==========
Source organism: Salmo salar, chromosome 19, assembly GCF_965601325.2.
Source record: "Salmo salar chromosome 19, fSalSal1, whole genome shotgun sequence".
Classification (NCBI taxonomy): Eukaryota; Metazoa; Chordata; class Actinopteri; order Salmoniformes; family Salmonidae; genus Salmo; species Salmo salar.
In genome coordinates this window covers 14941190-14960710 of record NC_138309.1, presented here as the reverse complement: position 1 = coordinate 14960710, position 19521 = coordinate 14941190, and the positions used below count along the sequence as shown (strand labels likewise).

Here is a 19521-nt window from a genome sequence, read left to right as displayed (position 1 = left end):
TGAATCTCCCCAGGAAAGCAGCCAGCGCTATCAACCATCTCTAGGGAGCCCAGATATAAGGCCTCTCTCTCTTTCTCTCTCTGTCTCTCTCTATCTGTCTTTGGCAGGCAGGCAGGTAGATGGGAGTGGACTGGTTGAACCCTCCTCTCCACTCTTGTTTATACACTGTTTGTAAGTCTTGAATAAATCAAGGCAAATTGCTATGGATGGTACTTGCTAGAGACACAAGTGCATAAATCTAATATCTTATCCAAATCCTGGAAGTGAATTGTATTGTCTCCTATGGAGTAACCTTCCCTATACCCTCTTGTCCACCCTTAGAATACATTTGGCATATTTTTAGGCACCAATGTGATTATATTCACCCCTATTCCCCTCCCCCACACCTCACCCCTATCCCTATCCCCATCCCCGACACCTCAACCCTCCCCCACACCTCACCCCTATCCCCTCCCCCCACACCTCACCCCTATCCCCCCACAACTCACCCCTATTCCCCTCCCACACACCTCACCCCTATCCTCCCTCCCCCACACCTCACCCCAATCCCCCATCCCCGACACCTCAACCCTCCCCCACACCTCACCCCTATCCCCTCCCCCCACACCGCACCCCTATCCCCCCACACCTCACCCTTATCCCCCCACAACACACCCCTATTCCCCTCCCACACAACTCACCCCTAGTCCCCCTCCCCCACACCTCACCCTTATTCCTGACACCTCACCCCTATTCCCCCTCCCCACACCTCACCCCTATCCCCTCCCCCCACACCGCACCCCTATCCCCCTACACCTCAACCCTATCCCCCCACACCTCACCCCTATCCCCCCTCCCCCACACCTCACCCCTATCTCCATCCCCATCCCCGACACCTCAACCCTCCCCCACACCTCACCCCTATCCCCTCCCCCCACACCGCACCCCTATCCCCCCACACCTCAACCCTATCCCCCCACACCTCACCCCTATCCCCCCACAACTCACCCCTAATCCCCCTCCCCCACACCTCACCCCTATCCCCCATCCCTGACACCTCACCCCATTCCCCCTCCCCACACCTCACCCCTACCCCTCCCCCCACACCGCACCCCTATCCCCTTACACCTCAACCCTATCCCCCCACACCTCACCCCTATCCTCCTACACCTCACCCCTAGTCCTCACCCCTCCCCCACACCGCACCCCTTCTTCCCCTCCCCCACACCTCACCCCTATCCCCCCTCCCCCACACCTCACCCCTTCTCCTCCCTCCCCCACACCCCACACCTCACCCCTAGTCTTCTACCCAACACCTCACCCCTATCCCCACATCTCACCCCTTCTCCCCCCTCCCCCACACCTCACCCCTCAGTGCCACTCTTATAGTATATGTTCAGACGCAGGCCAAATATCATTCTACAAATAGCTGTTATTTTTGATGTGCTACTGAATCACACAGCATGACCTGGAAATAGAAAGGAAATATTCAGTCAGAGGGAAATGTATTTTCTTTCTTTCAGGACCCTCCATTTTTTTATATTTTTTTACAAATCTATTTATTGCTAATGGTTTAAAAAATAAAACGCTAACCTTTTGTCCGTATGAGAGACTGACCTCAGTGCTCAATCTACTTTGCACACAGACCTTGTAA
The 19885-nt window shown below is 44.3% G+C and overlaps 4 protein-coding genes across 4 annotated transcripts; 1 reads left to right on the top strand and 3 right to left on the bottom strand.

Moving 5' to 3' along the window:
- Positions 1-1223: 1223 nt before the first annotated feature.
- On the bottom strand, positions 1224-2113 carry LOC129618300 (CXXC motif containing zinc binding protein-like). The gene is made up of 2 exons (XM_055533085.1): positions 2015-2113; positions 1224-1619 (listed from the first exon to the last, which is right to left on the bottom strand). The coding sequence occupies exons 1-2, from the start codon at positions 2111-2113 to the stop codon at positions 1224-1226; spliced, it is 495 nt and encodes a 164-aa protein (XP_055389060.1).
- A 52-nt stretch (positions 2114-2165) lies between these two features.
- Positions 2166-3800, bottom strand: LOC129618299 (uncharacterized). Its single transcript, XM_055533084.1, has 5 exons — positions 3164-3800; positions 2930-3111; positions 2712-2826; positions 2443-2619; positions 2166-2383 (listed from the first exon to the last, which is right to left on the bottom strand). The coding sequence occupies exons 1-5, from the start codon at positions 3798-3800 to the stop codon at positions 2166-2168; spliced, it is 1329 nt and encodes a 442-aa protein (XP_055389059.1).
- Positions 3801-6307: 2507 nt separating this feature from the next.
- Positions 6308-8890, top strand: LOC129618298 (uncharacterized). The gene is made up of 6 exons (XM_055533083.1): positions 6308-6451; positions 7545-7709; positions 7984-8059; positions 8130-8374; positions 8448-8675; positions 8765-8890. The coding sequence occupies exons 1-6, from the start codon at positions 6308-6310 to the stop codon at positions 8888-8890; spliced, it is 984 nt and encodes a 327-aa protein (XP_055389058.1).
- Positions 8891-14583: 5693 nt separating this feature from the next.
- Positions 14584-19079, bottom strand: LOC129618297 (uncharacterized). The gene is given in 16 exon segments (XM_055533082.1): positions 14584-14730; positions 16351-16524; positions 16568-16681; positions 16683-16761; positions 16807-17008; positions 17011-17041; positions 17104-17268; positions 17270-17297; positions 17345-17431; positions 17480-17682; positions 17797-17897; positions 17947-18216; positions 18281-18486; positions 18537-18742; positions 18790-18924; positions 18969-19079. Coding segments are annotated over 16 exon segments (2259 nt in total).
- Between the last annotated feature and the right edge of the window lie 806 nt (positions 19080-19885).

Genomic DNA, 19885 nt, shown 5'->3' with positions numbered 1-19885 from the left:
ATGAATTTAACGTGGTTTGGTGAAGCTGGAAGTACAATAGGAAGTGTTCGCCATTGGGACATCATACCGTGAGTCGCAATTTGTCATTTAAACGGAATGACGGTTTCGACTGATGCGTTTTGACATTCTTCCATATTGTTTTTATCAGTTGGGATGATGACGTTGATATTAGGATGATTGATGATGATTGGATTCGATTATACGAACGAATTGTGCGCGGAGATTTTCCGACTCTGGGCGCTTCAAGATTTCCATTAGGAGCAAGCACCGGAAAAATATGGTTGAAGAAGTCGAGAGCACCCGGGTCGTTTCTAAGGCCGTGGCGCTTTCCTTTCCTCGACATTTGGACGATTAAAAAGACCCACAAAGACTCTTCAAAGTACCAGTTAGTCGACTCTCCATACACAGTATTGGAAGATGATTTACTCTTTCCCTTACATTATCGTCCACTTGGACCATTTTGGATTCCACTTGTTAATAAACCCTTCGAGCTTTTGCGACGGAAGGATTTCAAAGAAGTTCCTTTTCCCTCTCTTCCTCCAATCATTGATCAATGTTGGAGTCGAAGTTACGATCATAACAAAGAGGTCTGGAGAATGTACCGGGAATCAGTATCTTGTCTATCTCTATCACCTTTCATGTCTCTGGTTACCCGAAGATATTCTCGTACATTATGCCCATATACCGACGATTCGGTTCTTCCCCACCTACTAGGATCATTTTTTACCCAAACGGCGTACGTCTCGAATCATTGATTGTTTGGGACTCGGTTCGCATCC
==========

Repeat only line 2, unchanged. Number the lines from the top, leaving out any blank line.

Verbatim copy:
Source record: "Salmo salar chromosome 19, fSalSal1, whole genome shotgun sequence".